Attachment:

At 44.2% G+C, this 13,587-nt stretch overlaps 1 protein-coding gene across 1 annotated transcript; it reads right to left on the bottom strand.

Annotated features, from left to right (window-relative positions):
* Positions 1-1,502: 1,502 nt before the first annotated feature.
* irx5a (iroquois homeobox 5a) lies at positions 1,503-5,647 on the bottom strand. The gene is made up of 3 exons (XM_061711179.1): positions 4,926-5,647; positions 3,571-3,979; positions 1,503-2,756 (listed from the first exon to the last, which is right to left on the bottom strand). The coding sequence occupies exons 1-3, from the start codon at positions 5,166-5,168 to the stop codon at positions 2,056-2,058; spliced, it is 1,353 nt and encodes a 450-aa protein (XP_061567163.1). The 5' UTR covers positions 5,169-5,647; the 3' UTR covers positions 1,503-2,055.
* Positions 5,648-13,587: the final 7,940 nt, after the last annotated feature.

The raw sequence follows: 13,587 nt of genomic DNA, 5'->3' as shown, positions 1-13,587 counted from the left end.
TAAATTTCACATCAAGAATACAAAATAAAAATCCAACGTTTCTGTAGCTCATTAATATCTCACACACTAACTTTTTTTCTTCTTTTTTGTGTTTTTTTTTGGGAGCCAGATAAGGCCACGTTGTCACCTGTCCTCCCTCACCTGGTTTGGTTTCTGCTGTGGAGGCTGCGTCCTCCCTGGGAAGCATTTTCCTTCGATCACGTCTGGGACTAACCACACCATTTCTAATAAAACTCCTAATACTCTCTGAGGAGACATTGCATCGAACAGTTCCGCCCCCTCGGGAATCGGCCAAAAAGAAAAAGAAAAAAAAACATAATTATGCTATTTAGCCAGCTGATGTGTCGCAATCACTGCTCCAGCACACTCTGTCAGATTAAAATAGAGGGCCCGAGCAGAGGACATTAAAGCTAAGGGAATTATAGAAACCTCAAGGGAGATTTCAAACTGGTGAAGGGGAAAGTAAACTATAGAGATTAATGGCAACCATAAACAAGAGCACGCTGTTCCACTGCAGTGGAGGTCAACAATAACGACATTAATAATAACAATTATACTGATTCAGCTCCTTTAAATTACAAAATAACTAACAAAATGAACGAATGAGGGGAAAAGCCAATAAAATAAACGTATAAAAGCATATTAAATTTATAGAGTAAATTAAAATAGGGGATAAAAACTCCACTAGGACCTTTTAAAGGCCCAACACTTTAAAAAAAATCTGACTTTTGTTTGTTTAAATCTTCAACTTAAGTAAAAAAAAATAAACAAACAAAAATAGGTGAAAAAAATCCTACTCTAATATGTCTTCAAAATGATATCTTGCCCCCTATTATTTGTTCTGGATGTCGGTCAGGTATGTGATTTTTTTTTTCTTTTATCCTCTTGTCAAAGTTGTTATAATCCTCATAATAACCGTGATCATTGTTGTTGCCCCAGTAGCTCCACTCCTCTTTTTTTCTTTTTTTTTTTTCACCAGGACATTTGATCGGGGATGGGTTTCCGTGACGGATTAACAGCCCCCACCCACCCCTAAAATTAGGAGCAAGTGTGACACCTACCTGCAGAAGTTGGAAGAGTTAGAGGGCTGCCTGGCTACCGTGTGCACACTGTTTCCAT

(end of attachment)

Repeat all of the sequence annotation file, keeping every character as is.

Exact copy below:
At 44.2% G+C, this 13,587-nt stretch overlaps 1 protein-coding gene across 1 annotated transcript; it reads right to left on the bottom strand.

Annotated features, from left to right (window-relative positions):
* Positions 1-1,502: 1,502 nt before the first annotated feature.
* irx5a (iroquois homeobox 5a) lies at positions 1,503-5,647 on the bottom strand. The gene is made up of 3 exons (XM_061711179.1): positions 4,926-5,647; positions 3,571-3,979; positions 1,503-2,756 (listed from the first exon to the last, which is right to left on the bottom strand). The coding sequence occupies exons 1-3, from the start codon at positions 5,166-5,168 to the stop codon at positions 2,056-2,058; spliced, it is 1,353 nt and encodes a 450-aa protein (XP_061567163.1). The 5' UTR covers positions 5,169-5,647; the 3' UTR covers positions 1,503-2,055.
* Positions 5,648-13,587: the final 7,940 nt, after the last annotated feature.

The raw sequence follows: 13,587 nt of genomic DNA, 5'->3' as shown, positions 1-13,587 counted from the left end.
TAAATTTCACATCAAGAATACAAAATAAAAATCCAACGTTTCTGTAGCTCATTAATATCTCACACACTAACTTTTTTTCTTCTTTTTTGTGTTTTTTTTTGGGAGCCAGATAAGGCCACGTTGTCACCTGTCCTCCCTCACCTGGTTTGGTTTCTGCTGTGGAGGCTGCGTCCTCCCTGGGAAGCATTTTCCTTCGATCACGTCTGGGACTAACCACACCATTTCTAATAAAACTCCTAATACTCTCTGAGGAGACATTGCATCGAACAGTTCCGCCCCCTCGGGAATCGGCCAAAAAGAAAAAGAAAAAAAAACATAATTATGCTATTTAGCCAGCTGATGTGTCGCAATCACTGCTCCAGCACACTCTGTCAGATTAAAATAGAGGGCCCGAGCAGAGGACATTAAAGCTAAGGGAATTATAGAAACCTCAAGGGAGATTTCAAACTGGTGAAGGGGAAAGTAAACTATAGAGATTAATGGCAACCATAAACAAGAGCACGCTGTTCCACTGCAGTGGAGGTCAACAATAACGACATTAATAATAACAATTATACTGATTCAGCTCCTTTAAATTACAAAATAACTAACAAAATGAACGAATGAGGGGAAAAGCCAATAAAATAAACGTATAAAAGCATATTAAATTTATAGAGTAAATTAAAATAGGGGATAAAAACTCCACTAGGACCTTTTAAAGGCCCAACACTTTAAAAAAAATCTGACTTTTGTTTGTTTAAATCTTCAACTTAAGTAAAAAAAAATAAACAAACAAAAATAGGTGAAAAAAATCCTACTCTAATATGTCTTCAAAATGATATCTTGCCCCCTATTATTTGTTCTGGATGTCGGTCAGGTATGTGATTTTTTTTTTCTTTTATCCTCTTGTCAAAGTTGTTATAATCCTCATAATAACCGTGATCATTGTTGTTGCCCCAGTAGCTCCACTCCTCTTTTTTTCTTTTTTTTTTTTCACCAGGACATTTGATCGGGGATGGGTTTCCGTGACGGATTAACAGCCCCCACCCACCCCTAAAATTAGGAGCAAGTGTGACACCTACCTGCAGAAGTTGGAAGAGTTAGAGGGCTGCCTGGCTACCGTGTGCACACTGTTTCCAT